Household’s favouring new album ‘Everything A River Should Be’ is certainly a record to listen to with an open mindset. Following in the style of bands such as Movements, Circa Survive and Citizen, the Minneapolis trio are hoping to leave their mark on the scene with their new album.
Interestingly, the first single from the record, ‘Dark Matter’, follows the pattern of a dark alt-rock track, a step away from some of the other tracks of the record. The song still holds its early day emo style, yet ingrains a darker bass heavy track, creating something oddly different, yet still fitting in a way. Yet, even though there is a clear style of drawn-out chords and vocals for many of the tracks, ‘Far From Me’ interestingly brings a quicker styled sense of their emo roots, less drawn-out with more of an alt-rock undertone, a refreshing difference for the record.
Household’s alt-rock/emo blend is not a new revolutionary genre, and while the trio do try to bring a melancholic undertone album to capture their listeners attention, there are the few tracks that just don’t make the cut. ‘It’s Easy to Feel Rotten’ at its foundation doesn’t have the new or exciting feel to push it to the standard of other tracks. The lengthy track doesn’t seem to change from a singular monotone verse feel which unfortunately circles back to a repetitive structure rather quickly.
Then again, while there is the odd repetitive feature, there are some unexpected contrasting tracks thrown into the mix. Strangely contrasting track ‘Shore Slipper’ incorporates a dreamy connecting interlude between ‘Dreamer’ and ‘Safe World’. Despite being one of the shortest tracks of the album, the track has an extended lingering sense, similar to that of ‘Misiziibi’. However, the real standout of this album is the truly capturing finale ‘Bloom’. The track is the perfect blend of transitioning stripped back build-ups to a cathartic, full pelt near-end feel before transitioning back to a slow fade-out end, the perfect way to end such an album.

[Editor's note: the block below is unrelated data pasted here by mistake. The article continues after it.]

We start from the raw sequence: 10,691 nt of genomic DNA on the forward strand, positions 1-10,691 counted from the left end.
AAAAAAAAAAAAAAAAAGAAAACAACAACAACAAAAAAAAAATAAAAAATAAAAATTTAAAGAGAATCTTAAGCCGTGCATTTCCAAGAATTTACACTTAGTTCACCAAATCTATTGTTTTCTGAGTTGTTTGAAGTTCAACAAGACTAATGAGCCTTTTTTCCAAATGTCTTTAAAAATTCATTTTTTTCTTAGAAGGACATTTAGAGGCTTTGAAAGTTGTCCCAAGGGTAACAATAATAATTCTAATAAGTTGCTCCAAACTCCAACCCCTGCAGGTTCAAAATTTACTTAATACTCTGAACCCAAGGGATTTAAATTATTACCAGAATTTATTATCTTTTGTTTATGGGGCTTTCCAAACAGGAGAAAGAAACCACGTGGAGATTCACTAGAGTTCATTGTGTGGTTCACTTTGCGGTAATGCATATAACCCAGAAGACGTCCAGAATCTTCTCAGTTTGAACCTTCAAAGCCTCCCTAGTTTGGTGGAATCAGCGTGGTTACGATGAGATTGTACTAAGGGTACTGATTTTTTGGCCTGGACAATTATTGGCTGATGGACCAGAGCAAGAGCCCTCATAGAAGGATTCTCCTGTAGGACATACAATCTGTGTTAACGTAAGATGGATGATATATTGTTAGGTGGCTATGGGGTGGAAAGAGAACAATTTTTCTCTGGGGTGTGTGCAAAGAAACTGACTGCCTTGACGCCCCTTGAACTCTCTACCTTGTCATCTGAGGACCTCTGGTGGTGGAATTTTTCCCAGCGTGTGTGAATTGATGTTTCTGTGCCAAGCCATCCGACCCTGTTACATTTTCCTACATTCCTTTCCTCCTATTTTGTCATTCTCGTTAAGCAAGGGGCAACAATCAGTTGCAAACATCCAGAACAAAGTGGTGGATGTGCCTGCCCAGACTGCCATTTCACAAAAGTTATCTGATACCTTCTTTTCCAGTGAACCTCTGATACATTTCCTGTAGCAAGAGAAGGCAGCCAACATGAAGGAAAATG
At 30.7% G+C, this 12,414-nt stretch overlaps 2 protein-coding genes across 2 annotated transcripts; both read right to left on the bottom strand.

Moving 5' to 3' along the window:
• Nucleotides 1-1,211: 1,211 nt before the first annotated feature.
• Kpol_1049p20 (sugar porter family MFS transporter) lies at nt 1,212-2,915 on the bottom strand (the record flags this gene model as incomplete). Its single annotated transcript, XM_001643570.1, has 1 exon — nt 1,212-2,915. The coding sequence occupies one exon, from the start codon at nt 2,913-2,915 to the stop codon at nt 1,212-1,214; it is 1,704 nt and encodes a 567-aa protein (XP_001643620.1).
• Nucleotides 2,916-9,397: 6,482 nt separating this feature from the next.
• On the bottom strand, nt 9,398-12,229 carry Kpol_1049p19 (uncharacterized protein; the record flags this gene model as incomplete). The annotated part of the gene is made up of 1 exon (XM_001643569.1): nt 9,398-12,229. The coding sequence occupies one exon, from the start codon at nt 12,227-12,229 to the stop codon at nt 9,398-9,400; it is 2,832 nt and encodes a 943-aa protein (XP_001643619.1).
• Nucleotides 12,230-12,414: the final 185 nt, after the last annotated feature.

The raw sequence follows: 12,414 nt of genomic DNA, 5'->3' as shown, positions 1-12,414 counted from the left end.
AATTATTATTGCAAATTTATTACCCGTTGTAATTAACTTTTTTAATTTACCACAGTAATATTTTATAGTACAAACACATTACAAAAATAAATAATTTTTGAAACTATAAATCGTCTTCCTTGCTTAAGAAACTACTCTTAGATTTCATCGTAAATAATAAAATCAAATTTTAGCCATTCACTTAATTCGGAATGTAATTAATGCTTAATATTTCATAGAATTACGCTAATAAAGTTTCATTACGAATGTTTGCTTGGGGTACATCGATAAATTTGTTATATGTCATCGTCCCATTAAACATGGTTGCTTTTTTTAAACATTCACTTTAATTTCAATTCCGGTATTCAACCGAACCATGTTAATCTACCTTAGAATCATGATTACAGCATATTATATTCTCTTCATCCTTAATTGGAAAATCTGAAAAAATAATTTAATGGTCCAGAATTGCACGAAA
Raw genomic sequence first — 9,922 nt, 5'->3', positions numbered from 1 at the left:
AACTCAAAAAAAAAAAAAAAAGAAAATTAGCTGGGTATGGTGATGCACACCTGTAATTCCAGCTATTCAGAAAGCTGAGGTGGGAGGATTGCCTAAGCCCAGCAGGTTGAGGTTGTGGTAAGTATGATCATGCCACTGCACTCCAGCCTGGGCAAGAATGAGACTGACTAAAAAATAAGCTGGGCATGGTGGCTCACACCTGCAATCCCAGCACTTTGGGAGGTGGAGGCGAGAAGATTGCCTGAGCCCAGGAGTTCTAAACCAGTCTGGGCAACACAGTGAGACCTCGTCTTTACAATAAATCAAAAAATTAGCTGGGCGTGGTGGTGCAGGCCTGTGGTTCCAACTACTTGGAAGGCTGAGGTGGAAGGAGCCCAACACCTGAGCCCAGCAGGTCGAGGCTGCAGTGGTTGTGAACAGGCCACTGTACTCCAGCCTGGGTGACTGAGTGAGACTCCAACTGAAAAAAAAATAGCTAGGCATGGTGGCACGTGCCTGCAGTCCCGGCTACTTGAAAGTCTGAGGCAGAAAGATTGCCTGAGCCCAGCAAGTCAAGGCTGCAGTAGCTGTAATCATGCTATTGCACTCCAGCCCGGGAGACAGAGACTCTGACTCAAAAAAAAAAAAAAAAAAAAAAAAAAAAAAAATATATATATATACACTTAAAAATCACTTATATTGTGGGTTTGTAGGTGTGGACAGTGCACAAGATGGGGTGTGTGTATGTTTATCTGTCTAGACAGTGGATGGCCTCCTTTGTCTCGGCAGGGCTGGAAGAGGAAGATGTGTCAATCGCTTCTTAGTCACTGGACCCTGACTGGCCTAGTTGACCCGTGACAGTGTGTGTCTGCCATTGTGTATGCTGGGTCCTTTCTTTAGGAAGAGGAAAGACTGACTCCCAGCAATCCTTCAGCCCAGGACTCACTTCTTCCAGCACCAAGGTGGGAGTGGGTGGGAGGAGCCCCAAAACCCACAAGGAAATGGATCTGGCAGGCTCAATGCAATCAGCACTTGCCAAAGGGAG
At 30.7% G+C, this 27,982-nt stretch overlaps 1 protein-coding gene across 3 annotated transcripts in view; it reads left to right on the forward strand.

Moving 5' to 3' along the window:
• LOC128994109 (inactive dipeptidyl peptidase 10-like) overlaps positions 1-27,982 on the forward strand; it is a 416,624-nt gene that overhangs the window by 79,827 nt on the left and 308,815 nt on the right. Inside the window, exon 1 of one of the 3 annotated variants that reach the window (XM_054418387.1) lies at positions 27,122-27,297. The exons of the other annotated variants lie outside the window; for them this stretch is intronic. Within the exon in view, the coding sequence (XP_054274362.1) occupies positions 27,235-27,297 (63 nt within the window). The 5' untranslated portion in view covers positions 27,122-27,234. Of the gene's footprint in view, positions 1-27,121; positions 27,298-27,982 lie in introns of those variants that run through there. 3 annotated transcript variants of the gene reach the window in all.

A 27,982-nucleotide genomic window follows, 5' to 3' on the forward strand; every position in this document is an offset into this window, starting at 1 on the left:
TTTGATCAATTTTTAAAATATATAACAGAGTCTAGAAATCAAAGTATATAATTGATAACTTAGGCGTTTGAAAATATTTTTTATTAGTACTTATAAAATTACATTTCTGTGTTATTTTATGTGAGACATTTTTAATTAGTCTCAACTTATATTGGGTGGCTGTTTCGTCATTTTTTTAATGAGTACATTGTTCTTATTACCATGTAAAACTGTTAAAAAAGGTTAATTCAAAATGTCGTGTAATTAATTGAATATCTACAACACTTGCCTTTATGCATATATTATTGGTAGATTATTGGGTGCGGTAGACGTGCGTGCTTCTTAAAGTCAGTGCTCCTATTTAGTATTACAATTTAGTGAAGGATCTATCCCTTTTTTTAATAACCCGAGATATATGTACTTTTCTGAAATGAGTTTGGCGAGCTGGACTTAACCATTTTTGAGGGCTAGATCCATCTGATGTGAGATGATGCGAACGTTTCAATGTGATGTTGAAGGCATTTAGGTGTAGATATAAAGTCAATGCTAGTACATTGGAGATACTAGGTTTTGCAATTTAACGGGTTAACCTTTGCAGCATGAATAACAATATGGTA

‘Everything A River Should Be’ is a slow flowing, calm drift through a record of heartache and winding creative lyricism. Far from quick and upbeat, Household create an emotive, slightly downbeat album with a rare sense of comfort within its slower progressions. This release holds itself well, and is one to check out soon.